Every year, as the cold, dark days of Winter begin to take their toll, we are buoyed by the arrival of snowdrops on the Matson Ground Estate. The sight of their tender, green shoots is a sign that Spring is finally on its way. No wonder the snowdrop has been labelled the ‘Flower of Hope’.

While we look forward to seeing their pearly, white heads, how much do we actually know about this pretty little flower which brightens up the Matson Ground Estate every February? Well, very little actually. So, we thought we’d look into it in a little more detail.

German Folklore

One of our favourite tales is one from ancient German folklore. Legend has it that when everything on earth was brand new, Snow needed a colour, so it asked the flowers. One by one they turned their backs on Snow, believing it to be cold and unpleasant.

The tiny snowdrops took pity on Snow and offered their colour, which Snow gratefully accepted. In return, Snow rewarded the snowdrop by letting it bloom first and making it impervious to the ice and bitter temperatures. Ever since, Snow and snowdrops have lived side by side as friends.

Actual Snowdrop Facts

  • The scientific name for the snowdrop is Galanthus Nivalis, which literally translates as ‘milk flower of the snow’.
  • Other names for the snowdrop are: Fair Maids of February, Candlemas Bells, White Ladies, Little Sister of the Snows, Snow Piercers and Dingle-dangle
  • Snowdrops were named after earrings and not drops of snow. In the 15th, 16th and 17th centuries, women wore dangly, white drop-shaped earring known as ‘eardrops’.
  • Snowdrops produce Galantamine, which has been found to be effective in treating Alzheimer’s disease.
  • Snowdrops contain a natural anti-freeze which means that even if they collapse in freezing weather, they can recover once the temperature rises. In fact, they were harvested during the First World War to make anti-freeze for tanks.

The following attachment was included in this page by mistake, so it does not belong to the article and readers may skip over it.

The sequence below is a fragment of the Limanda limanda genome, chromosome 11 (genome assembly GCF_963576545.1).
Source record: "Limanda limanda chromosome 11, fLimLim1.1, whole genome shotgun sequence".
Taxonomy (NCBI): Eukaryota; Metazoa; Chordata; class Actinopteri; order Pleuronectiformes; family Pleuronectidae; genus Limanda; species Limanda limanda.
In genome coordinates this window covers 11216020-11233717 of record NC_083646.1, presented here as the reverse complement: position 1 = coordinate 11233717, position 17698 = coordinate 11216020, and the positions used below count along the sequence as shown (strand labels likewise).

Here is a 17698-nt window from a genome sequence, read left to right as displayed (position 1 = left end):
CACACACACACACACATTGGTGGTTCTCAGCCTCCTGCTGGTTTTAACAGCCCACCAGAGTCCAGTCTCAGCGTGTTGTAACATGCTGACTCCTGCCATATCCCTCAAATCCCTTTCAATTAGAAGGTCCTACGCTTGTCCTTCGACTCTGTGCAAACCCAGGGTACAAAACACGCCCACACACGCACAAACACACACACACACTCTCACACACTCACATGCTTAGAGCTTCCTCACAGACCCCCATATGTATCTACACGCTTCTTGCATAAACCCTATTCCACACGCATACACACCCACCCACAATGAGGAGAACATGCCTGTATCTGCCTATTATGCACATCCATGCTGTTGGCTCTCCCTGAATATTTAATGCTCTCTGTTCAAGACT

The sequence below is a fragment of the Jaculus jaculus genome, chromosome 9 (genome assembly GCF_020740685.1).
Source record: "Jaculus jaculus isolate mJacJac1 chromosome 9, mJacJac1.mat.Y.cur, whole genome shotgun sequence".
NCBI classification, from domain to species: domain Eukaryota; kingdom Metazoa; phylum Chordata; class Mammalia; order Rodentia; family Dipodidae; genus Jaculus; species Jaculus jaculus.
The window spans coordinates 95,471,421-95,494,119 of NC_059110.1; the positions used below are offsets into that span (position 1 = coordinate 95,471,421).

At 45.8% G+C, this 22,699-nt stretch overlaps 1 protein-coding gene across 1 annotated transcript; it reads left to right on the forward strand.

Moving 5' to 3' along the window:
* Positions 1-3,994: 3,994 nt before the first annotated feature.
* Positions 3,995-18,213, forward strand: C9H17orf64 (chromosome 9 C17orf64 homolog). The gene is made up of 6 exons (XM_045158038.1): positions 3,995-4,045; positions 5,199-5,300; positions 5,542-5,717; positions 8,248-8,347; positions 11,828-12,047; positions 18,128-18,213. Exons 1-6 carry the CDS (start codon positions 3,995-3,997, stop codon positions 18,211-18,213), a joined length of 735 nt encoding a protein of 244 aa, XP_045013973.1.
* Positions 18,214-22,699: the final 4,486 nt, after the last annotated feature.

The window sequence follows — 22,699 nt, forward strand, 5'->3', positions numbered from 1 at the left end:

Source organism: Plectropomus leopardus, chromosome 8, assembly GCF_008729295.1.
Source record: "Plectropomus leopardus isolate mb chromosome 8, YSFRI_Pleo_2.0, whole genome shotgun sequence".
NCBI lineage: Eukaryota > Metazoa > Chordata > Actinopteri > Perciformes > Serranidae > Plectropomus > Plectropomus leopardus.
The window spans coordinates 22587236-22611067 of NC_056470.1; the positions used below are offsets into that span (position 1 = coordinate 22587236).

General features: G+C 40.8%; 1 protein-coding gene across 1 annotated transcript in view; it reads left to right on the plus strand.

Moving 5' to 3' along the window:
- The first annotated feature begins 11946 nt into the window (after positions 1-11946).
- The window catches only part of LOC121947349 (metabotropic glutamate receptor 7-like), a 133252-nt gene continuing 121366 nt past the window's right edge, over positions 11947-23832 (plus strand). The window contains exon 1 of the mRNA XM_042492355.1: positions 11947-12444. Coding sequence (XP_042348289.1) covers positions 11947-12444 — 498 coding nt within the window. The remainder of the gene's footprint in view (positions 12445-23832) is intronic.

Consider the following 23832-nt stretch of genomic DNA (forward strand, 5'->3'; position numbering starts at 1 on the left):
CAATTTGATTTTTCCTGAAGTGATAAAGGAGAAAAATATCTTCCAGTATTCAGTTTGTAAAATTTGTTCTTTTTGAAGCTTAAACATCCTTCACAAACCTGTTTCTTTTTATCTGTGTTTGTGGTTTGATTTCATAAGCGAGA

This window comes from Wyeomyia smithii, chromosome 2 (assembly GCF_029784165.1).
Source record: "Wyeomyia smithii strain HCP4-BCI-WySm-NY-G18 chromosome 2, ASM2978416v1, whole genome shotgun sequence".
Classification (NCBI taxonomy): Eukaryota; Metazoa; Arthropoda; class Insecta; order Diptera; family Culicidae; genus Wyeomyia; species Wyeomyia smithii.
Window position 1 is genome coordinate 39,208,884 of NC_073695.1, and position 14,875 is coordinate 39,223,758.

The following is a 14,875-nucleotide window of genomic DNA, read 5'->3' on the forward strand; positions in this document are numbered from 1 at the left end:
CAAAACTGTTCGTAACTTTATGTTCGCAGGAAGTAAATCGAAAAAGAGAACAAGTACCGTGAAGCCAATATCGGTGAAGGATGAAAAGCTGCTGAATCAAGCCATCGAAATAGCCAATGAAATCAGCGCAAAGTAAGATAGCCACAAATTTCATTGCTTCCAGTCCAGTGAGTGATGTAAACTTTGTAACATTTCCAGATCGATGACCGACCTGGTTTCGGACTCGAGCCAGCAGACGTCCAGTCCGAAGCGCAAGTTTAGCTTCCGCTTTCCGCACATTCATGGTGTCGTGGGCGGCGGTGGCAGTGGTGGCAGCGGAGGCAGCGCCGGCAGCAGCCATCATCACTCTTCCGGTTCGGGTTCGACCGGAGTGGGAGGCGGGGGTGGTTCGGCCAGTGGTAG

• Snowdrop enthusiasts are called Galanthophiles and they have been known to pay an awful lot of money for these sweet, little flowers. In fact, in 2015, a single Galanthus Plicatus (Golden Fleece) sold for a whopping £1390 on eBay. Nowadays, you can pick one up for about £200.
  • When temperatures reach 10°C, the outer petals open up, revealing the nectar inside, perfect for bumble bees who come out of hibernation when the temperature rises above 10°C!
  • There are over 2,500 varieties of snowdrop. They vary in height from 7cm to 30cm and are divided into approximately 20 species
  • Collecting snowdrop bulbs in the wild is illegal in many countries, so please don’t go digging any up.
  • On a sunny day, snowdrops are highly scented and give off a honey smell.

Finally, we’ll leave you with this. Hans Christian Anderson wrote a short story called ‘The Snowdrop’, which follows the fate of a snowdrop from a bulb striving towards the light to picked flower placed in a book of poetry. You can read it here.

We’ll certainly be enjoying the snowdrops on the Matson Ground Estate while they last and we hope that you have some pretty pockets of this fabulous little flower wherever you are. Spring is on its way.